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And that seems about right: I can’t even count how many gay friends I have for whom popping open Grindr is as rote of a smartphone task as scanning their email-clogged inboxes.

Grindr, for instance, seems to be looking to shed its scurrilous image as “just a hookup app.” In March, the company that pioneered the geolocation-based, casual sex–facilitating sensation launched the online magazine Into.

These apps, on the one hand, still allow queer men the messiness of exploring our identities.

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Dating apps for gay men don’t have the greatest reputation.

From Grindr to Scruff, Hornet to Jack’d, the digital platforms are best known for dredging up flakey users, svelte-only fat-shamers, masc-4-masc femme-phobes, and it’s-a-personal-preference racists.

This isn’t to suggest that having an out presence in public spaces is the only thing that matters for strengthening the community, especially when vulnerability often attends visibility.

But there’s power in being able to meet, forge connections, take up space, and simply point queer people to gatherings of all different forms and shapes. At a time when—for reasons like rent, warming attitudes toward the queer community, and technology—gay bars are disappearing, apps are trying to offer the sorts of interactions that reproduce many of the same historic functions.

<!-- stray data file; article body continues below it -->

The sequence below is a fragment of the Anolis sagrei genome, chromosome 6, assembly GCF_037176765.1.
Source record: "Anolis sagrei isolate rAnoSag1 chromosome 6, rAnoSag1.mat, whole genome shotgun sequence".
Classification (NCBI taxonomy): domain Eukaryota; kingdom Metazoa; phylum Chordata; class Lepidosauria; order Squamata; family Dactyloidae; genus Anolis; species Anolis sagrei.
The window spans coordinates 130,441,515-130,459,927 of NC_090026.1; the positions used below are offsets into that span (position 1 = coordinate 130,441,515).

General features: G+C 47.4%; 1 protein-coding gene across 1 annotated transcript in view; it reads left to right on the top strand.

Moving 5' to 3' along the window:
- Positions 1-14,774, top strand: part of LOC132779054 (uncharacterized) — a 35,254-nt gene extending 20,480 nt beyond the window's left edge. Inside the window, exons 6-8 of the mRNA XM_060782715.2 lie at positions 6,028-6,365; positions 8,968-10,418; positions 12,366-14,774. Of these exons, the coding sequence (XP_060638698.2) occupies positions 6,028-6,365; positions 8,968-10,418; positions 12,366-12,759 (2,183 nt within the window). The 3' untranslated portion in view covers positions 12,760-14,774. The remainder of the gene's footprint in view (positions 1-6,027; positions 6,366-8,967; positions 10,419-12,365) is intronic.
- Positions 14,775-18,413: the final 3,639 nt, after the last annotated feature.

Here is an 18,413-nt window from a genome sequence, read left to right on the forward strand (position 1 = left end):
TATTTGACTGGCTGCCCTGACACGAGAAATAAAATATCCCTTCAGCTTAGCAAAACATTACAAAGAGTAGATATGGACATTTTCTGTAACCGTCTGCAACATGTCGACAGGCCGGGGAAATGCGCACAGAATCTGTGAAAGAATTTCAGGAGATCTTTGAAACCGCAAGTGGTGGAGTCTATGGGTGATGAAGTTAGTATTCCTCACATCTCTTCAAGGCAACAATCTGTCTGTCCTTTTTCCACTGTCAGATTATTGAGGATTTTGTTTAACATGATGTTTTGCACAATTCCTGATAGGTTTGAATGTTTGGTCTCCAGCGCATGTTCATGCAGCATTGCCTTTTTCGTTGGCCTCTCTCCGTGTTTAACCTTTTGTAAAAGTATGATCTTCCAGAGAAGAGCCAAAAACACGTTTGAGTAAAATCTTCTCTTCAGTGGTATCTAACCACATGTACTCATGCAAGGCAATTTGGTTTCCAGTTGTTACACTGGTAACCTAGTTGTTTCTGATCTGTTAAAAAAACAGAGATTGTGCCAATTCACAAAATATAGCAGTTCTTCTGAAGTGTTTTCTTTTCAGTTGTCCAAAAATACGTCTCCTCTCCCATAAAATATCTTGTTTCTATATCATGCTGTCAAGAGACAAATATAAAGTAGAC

What perhaps sets these new brands apart from their predecessors, then, is their push to expand the visibility of the queer community.

For instance, one user might not know much about another offline, but he might know little things about him from having scrolled through his geotagged social media page.

The pro-Kremlin government in the long-contested region had begun rounding up and abusing dozens, if not hundreds, of alleged homosexual men. They involuntary outed many others to their families in a region where the sexual orientation is considered taboo.

Grindr for Equality, the app’s advocacy arm, and the Russian LGBT Network, a St.

CEO Joel Simkhai told in a recent interview that “millions of Grindr users [were] asking us to figure out what’s going on around them,” so the company decided to start curating culture-minded content.

While it’s still early days, the publication seems to represent an earnest effort to re-envision the Grindr brand. It’s published a buffet of articles, photography, and videos that cater to a variety of identities and interests.

Yet their scope and reach in the queer community are hard to overstate.